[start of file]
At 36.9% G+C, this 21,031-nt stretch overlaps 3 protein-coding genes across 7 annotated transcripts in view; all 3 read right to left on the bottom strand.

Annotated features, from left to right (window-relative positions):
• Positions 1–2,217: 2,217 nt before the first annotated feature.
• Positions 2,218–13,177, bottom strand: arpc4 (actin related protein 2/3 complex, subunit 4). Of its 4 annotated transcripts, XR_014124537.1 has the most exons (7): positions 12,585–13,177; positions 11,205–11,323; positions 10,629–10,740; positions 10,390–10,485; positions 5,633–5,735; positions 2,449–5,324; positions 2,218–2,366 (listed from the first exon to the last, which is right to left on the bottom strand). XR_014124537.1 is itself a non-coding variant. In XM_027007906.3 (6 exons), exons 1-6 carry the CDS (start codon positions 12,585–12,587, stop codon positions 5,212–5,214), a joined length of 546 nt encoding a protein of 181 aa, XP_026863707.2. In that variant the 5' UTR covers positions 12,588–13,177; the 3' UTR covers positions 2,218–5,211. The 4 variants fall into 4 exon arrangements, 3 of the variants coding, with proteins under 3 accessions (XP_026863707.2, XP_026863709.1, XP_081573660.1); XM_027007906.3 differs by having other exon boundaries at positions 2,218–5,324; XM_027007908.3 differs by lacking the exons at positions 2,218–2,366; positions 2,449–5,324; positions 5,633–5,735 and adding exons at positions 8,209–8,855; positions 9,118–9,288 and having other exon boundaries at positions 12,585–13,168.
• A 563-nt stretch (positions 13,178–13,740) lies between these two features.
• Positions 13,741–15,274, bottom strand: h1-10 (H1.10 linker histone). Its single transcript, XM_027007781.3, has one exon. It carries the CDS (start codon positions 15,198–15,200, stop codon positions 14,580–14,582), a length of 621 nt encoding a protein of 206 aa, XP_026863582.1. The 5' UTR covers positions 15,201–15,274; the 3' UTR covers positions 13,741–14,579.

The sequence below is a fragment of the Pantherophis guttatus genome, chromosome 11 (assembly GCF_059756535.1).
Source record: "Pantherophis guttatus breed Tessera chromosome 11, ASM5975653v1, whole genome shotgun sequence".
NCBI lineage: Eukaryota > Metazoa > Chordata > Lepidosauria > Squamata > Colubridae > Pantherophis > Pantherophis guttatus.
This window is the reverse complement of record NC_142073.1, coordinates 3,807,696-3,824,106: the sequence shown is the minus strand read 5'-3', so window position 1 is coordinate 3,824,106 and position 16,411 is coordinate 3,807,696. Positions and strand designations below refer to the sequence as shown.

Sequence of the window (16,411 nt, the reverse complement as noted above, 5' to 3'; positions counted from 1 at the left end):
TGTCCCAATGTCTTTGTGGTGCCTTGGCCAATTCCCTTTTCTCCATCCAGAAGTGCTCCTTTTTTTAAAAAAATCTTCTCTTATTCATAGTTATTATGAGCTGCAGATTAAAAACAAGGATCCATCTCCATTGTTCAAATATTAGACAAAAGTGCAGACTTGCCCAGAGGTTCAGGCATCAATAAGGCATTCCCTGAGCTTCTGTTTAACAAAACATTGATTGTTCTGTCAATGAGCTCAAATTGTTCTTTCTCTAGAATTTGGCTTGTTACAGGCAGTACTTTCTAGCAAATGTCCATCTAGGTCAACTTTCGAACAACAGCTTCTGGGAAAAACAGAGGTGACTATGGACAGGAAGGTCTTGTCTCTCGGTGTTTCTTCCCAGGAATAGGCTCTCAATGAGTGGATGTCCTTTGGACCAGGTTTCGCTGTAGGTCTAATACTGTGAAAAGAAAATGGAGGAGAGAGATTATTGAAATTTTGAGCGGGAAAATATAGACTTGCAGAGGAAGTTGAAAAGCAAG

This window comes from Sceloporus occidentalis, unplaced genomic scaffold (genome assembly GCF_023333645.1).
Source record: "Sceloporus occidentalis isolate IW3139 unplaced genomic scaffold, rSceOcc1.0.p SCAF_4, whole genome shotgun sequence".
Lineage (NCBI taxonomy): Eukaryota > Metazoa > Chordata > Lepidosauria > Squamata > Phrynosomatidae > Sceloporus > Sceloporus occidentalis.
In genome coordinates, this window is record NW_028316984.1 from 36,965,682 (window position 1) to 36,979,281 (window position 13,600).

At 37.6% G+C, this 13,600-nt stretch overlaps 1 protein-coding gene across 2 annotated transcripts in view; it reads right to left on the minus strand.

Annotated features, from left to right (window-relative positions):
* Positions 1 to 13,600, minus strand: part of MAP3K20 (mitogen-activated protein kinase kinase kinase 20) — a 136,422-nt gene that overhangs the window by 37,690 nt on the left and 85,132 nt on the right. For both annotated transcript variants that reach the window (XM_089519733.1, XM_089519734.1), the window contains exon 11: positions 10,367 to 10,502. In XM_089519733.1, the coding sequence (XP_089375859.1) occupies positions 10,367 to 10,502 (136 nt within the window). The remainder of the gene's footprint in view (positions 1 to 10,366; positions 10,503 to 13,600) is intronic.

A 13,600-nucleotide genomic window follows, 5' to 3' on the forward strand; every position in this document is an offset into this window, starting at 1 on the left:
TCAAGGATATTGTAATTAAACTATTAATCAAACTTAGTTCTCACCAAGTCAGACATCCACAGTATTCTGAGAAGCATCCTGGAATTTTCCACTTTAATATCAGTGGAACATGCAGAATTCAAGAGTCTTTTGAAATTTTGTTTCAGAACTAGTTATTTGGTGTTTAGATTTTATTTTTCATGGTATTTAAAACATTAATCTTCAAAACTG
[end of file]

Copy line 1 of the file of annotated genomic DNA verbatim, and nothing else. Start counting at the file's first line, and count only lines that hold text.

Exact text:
At 36.9% G+C, this 21,031-nt stretch overlaps 3 protein-coding genes across 7 annotated transcripts in view; all 3 read right to left on the bottom strand.